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Girl Scouts earning their Silver Award

Silver Award Girl Scouts

When Girl Scout Cadettes focus on an issue they care about, learn the facts, and take action to make a difference, they gain the confidence and skills that will catapult them to lifelong success. It all adds up to the Girl Scout Silver Award—the highest honor a Cadette can achieve.  Download the Silver Award guidelines to find out how.

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Girl Scout Silver Award pin
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2021 Silver Award Girl Scouts


 

You can pursue your Girl Scout Silver Award if: 
 
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You're in sixth, seventh, or eighth grade (or equivalent)

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You're a registered Girl Scout Cadette 
 

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You have completed a Cadette Journey
 


Girl Scout Silver Award Steps
 
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Identify an issue you care about
 

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Build your Girl Scout Silver Award team or decide to go solo
 

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Explore your community
 

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Pick your Silver Award project
 

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Develop your project
 

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Make a plan and put it into motion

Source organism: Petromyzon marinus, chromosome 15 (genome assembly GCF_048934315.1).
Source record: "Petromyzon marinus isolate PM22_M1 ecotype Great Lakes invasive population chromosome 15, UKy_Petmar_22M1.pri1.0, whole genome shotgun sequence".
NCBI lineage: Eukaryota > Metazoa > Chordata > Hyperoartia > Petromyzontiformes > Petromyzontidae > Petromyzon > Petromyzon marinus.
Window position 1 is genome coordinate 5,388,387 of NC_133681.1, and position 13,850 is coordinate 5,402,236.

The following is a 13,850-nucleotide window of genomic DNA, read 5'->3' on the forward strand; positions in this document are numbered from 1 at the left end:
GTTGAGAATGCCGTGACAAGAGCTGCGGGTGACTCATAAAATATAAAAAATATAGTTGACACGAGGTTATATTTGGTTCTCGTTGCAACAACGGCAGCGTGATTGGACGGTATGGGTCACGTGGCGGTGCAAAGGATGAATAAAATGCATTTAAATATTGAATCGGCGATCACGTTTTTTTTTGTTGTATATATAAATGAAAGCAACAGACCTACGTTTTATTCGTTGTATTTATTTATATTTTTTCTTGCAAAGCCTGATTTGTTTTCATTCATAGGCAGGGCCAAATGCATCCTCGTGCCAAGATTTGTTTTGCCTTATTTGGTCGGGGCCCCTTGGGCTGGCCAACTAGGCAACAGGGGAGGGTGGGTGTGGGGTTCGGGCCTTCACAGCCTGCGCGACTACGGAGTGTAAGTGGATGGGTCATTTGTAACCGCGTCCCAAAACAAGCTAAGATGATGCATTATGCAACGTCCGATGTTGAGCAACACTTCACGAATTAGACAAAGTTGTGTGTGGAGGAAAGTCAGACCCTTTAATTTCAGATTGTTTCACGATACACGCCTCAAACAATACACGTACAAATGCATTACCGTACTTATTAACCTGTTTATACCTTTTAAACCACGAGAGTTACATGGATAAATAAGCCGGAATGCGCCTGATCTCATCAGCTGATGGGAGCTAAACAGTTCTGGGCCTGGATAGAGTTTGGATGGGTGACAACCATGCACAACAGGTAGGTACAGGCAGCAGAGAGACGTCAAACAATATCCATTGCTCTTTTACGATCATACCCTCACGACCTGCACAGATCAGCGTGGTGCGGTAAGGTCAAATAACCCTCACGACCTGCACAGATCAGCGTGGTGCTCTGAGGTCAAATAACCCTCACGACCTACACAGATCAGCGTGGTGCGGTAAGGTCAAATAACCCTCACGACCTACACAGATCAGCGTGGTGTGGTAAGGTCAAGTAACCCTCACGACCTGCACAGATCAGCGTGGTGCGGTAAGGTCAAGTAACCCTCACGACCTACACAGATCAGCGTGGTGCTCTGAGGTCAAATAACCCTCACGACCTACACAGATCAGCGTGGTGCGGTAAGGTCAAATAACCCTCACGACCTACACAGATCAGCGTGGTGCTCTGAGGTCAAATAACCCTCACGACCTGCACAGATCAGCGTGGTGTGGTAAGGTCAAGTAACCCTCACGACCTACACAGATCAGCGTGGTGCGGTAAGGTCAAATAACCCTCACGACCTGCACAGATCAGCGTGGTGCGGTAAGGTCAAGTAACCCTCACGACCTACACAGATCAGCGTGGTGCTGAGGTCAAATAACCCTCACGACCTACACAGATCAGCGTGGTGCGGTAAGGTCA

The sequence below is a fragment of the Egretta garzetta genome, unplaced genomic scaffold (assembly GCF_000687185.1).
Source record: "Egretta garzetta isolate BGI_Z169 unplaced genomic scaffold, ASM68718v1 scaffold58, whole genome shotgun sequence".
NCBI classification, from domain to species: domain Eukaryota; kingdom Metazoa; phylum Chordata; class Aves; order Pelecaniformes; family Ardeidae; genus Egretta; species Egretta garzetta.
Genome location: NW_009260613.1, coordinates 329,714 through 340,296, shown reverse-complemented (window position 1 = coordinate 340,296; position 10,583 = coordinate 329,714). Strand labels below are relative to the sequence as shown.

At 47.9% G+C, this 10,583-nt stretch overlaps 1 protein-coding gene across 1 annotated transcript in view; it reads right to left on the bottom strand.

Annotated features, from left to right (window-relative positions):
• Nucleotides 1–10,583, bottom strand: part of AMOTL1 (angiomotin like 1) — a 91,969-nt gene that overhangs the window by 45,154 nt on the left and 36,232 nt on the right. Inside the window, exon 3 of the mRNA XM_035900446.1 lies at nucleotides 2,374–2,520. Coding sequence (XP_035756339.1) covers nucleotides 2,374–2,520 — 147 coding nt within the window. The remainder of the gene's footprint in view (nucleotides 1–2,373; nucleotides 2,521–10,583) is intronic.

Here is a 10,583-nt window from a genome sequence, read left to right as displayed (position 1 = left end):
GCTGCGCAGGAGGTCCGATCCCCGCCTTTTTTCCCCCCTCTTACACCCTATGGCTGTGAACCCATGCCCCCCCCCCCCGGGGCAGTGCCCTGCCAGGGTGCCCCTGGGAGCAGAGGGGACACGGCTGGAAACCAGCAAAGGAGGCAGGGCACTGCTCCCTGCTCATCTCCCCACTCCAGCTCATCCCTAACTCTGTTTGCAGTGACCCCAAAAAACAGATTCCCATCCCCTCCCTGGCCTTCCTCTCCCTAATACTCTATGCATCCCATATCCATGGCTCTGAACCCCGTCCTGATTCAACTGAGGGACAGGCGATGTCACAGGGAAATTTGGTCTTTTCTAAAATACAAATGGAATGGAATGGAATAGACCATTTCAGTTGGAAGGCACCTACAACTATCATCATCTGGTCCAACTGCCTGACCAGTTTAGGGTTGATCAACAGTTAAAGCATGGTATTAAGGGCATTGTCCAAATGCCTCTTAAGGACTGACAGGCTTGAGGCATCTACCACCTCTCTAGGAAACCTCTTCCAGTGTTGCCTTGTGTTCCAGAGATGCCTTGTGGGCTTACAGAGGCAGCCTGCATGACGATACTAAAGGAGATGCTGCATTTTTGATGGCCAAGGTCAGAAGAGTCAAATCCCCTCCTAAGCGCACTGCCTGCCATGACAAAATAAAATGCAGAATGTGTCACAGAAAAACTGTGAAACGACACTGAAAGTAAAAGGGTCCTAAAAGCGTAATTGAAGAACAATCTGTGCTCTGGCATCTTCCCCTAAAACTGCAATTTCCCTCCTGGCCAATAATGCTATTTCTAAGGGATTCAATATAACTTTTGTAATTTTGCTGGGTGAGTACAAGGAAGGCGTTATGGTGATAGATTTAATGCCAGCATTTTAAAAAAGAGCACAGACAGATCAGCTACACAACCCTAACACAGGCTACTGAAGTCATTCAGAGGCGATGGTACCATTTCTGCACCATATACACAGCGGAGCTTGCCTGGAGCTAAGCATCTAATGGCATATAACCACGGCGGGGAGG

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Reflect, share your story, and celebrate


 

Forms and Resources

If you need any additional forms not listed here, visit our Forms Library and search by keyword or choose the “Girl Awards” category.

Girl Scout Silver Award Intent Form
One form should be completed per project and should be completed before the girls put their plan into action.

Project Brainstorming: Decision Bracket
Use this bracket to brainstorm ideas for your project.

Silver Award Worksheets
Use these while completing your award requirements and submit them with your final report.

Silver Award Project Advisor Guide
This is a guide for project advisors of Girl Scout Silver Award projects.

Silver Award Final Report Form
Once you’ve finished your requirements, complete this form and send it to us along with your worksheets.

Silver Award Press Release Templates
Once you’ve completed your award, use these templates to send press releases to your local newspaper to tell them about your accomplishment:

"Girls Changing the World" Map 
See what Girl Scouts are doing to make the world a better place by checking out the Take Action projects on this interactive map.